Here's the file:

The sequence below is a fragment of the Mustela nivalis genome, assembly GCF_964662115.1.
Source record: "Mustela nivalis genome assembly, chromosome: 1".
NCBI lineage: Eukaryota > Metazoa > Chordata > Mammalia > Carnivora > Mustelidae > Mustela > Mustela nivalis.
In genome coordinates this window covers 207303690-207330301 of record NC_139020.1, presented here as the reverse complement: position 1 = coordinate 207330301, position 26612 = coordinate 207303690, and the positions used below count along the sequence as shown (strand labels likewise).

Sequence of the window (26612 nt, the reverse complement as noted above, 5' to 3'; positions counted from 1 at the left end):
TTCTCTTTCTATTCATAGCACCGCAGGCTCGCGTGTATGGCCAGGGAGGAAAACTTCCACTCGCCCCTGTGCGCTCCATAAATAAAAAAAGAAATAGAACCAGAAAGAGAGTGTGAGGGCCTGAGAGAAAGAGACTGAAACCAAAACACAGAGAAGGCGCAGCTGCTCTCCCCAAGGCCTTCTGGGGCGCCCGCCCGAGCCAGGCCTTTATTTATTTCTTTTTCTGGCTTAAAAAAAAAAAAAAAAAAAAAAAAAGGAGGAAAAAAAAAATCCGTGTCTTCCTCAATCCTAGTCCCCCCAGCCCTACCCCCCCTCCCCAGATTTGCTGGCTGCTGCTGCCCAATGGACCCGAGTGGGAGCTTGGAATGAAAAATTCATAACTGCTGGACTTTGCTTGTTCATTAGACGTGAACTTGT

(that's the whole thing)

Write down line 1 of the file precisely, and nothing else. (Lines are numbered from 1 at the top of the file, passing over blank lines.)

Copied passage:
The sequence below is a fragment of the Mustela nivalis genome, assembly GCF_964662115.1.